Can fried chicken just be fried chicken?

OPINION - There is nothing wrong with fried chicken, but when you don't understand its history, it can be hard to swallow...

Luther Vandross was outed as gay after his death.

Another case of well-intentioned thinking has gone wrong yet again, with NBC being the latest culprit. The drama began yesterday when The Roots drummer Questlove posted a picture on Twitter of the NBC cafeteria’s “Black History Month” menu, which included white rice with black eyed peas and collard greens. But what everyone is really upset over is the fried chicken.

After the photo was posted, a racial brouhaha ensued all over Twitter with some calling for a protest of NBC. Of course, NBC immediately took down the menu – although it continued to serve the food – and sent an apology via Twitter.

It should be mentioned that the menu was put together by Leslie Calhoun, a black chef in the cafeteria, who told theGrio that she’s been seeking approval to have such a menu for years, and was told last year that she could create the menu every Thursday during February.

The NBC commissary is not the first establish to touch on this racial faux pas; just a couple of weeks ago the Denver public school system got into the some trouble for creating a similar lunch menu for its students in celebration of Dr. King’s birthday.

Apparently, many food establishments around the country have adapted fried chicken as the staple of their Black History Month celebrations. While many African-Americans with Southern roots enjoy fried chicken, going back to the days of slavery, the opposition to these menus are coming from the fact that there is still a racial stereotype that all black people eat fried chicken, as not all Southern blacks eat fried chicken. Nonetheless, based on longstanding historical and pop culture imagery, many of these stereotypes have sustained themselves.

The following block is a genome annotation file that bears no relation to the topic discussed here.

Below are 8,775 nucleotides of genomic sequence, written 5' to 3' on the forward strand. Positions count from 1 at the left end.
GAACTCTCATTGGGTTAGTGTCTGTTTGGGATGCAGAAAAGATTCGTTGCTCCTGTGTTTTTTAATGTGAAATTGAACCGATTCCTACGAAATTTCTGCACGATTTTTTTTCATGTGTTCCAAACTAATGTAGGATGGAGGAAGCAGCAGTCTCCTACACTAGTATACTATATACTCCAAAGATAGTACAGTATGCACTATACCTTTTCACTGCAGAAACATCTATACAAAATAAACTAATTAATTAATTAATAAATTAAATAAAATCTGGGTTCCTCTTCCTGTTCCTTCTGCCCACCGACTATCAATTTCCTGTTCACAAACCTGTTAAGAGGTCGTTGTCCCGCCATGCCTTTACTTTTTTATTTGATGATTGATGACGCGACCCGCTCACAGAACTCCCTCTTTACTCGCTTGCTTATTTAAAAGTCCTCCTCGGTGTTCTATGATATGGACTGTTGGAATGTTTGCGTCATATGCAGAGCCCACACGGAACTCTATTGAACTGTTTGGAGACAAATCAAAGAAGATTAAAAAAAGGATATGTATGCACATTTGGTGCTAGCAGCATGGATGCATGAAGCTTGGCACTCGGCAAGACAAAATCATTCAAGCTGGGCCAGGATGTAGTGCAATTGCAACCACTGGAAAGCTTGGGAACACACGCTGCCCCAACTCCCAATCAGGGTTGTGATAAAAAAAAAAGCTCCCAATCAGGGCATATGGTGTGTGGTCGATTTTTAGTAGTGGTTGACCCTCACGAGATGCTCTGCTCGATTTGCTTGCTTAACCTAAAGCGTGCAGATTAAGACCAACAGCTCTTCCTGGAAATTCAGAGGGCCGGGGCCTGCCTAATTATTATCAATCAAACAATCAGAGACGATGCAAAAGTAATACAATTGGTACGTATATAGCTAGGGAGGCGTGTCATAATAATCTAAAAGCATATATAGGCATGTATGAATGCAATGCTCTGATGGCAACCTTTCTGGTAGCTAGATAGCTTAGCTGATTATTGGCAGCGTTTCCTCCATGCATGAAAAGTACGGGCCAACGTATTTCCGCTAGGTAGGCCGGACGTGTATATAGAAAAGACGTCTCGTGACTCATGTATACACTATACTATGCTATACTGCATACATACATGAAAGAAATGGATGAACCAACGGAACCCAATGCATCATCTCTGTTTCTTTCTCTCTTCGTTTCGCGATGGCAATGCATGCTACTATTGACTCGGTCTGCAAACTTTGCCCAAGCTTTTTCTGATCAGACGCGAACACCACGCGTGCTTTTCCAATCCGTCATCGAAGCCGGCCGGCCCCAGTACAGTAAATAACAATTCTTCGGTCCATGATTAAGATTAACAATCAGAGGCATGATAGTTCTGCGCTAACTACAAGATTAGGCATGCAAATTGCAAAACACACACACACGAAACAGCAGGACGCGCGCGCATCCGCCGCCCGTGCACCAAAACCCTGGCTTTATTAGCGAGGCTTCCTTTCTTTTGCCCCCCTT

The long history of chicken and blacks goes back to slavery, when slave owners gave their slaves left over meats that were deemed unsuitable for the master’s dinner table. At the turn of the last century, inventor Thomas Edison made silent films, showing white actors in blackface who steal chickens out of their coops and celebrate their spoils while dancing and eating watermelons. Those images and the many other films leading up to the civil rights movement have been permanently marked in our society, leading to the association that blacks who eat fried chicken are less than intelligent and not worthy of better foods.

Not all blacks living in the United States have culinary roots with fried chicken. “Soul food” is actually a cornucopia of diverse foods from Africa, the Caribbean and the Americas. Being Jamaican-American, curried goat and oxtail are more likely to be on my dinner table. I remember an embarrassing situation once when a former white co-worker brought a bucket of fried chicken for myself and my Trinidadian and Nigerian colleagues for lunch, automatically assuming that this is the kind of food we like eating. We had to give our white co-worker a quick history lesson on foods of the African Diaspora.

While I understand why some black people are offended by the food gesture, I don’t think taking the soul food items off the menu will solve the problem either. In addition to keeping the menu (with curried goat, roti and Nigerian meat pies now added on), people thinking to serve fried chicken to commemorate Black History Month should use this as an opportunity to put it into context and host a discussion about the history and significance of certain foods within black communities. Quite frankly, our history goes beyond fried chicken, and when you don’t discuss these historical problems out in the open or pretend the problem didn’t happen, they tend to fester and create bigger problems later down the line.

There is nothing wrong with fried chicken, but when you don’t understand its history, it can be hard to swallow.